Learning through mimicking seems to be my first experience in interacting with the patrons and librarians. I know I’ve mentioned this before, but my coworkers are some of the most understanding, empathetic, compassionate, and determined librarians I’ve ever met. They are an integral part of these teen’s support system and the library staff as a whole. Each library personnel brings an important contribution that helps the library function. These are my reflections based on what I have learned while working with the Learning Experience and Young Adult librarians.
I first heard the phrase “fair is not equal” from a close friend of mine who works as a Special Education
high school teacher in the Chicago Public School system. This phrase makes sense to me because I work with teens and tweens at the Skokie Public Library that are in the 5th to 7th grade and are approximately 10-13 years old. Each of them experiment and tests their limits differently. Not all teens need the same type of attention because their home and school environments differ. As the third space, the library act as a supplement to existing needs and is hopefully an additional resource to their support system.
The Challenge Accept
ed segment has been an especially interesting aspect of my work because of the variety of activities we’ve been conducting. The Earth Science rotation has been loads of fun. We’ve experimented with light (solar panel cars), air (balloon rockets), water and earth (water filtration and erosion) or as I like to call it, “all Avatar bending powers.”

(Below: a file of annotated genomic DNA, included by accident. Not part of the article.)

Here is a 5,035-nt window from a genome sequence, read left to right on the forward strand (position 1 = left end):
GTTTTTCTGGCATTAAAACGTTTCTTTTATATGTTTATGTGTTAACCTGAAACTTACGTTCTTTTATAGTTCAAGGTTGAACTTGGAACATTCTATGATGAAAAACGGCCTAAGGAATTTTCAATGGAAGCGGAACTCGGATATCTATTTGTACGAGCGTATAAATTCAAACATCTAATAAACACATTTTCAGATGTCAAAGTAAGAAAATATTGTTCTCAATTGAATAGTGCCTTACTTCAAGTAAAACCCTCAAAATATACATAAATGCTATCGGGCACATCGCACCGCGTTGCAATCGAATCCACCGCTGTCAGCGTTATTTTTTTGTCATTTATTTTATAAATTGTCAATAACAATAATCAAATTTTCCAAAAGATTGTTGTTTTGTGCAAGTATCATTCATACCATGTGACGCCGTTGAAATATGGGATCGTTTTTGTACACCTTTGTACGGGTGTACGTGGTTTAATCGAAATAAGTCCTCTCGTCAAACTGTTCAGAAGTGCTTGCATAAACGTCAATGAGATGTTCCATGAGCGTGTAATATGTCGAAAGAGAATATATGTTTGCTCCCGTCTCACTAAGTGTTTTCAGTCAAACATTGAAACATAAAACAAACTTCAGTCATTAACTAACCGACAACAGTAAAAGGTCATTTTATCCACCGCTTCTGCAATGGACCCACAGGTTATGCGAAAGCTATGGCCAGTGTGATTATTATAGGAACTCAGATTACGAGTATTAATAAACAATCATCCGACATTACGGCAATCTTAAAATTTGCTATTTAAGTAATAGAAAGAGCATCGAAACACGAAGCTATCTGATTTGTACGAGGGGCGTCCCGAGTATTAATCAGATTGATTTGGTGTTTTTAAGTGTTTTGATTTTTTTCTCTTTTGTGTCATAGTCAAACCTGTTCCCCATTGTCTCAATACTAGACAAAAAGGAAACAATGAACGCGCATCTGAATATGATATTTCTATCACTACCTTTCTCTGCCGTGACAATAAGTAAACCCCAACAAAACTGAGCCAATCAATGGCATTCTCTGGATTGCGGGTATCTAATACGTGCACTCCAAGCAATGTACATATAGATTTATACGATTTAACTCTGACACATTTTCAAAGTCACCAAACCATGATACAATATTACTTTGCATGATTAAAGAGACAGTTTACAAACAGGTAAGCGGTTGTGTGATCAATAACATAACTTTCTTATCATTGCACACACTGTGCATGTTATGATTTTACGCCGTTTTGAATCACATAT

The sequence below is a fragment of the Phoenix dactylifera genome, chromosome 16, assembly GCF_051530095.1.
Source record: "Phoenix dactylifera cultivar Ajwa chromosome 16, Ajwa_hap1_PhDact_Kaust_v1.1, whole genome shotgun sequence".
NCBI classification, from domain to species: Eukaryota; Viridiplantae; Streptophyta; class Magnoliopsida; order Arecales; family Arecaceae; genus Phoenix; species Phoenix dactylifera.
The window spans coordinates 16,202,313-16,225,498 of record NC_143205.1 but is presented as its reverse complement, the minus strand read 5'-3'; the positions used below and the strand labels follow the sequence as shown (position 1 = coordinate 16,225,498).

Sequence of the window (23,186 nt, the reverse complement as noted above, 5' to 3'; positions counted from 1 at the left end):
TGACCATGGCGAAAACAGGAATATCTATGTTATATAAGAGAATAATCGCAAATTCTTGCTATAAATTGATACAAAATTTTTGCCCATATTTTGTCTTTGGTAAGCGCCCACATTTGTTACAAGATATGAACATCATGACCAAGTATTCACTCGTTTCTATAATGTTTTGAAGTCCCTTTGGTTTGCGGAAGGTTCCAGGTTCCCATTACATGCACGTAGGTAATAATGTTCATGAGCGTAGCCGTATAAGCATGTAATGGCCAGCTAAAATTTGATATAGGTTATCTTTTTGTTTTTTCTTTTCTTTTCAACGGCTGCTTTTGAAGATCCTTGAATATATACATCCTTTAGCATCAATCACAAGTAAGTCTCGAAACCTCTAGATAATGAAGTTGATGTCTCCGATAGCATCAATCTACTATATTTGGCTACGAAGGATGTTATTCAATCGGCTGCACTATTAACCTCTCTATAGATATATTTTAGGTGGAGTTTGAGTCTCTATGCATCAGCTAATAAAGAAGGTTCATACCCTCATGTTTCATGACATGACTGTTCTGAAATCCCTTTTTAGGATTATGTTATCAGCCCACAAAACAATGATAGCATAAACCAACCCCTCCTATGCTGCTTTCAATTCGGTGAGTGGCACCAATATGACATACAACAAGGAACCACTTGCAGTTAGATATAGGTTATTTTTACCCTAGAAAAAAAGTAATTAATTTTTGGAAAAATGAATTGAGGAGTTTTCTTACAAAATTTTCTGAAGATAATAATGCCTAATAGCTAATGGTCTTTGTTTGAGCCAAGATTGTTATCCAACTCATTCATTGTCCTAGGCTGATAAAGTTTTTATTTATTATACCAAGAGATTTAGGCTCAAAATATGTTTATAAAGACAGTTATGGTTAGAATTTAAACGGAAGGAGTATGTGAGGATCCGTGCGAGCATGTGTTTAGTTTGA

BOOMBox activities can be especially challenging when conducted by someone who loves to have control over all aspects of a program. For example, I am glad I had the opportunity to work in the space when we conducted workshops and drop-in activities. Additionally, I was able to preview the usual library programming in a different type of space.
The programming is run by high school mentors and librarians, depending on the activity it can be both. They are tasked with giving the patrons an inquisitive perspective so we always ask, “What are you seeing?” “Why do you think that’s happening?” “Did you expect that to happen?” and “What step should we change to get a different reaction?”. Challenge Accepted is different because its very nature is a challenge. The participants are told the challenge of the day and are given supplies and space to experiment. Their mission, should they choose to accept it, is to see what happens. In a programming aspect, I’ve learned that children and teens do not need a lot of direction to experiment and thrive. For example, during the drop-in activity, all I needed to say was, “we have some supplies for your to work on a personal project and experiment with new technology. Help yourself and let me know if you need help troubleshooting.” Most of the time, the teens conducted their own experiments. The Challenge Accepted brought some structure through a sense of competition. There were veteran BOOMBox users, explorers and new drop-ins. It brought its own challenges. For example, when the excitement is surrounding the digital camera itself instead of using it to document activity. However, I found that after a small tutorial, they took ownership of the larger challenge and became more engaged in the activity. Along with the “fair is not equal” concept, if I had applied the same treatment and expectations to the new explorers and drop-in group that I would a veteran group, I would have more then likely drove them out of the space and the chance to experiment and learn something new. Once the explorer group’s interest was sparked and their curiosity was challenged, they wanted more and became more engaged in the bigger program. The skills to recognize interest and answer it then redirect it back to an existing activity is something I hope to develop and expand. Librarianship is a public service field of going above and beyond the needs of the patrons. Satisfying curiosity and giving these tweens and teens a bigger space to explore are some of the pleasures I have found working in the Experiential Learning department at the Skokie Public Library.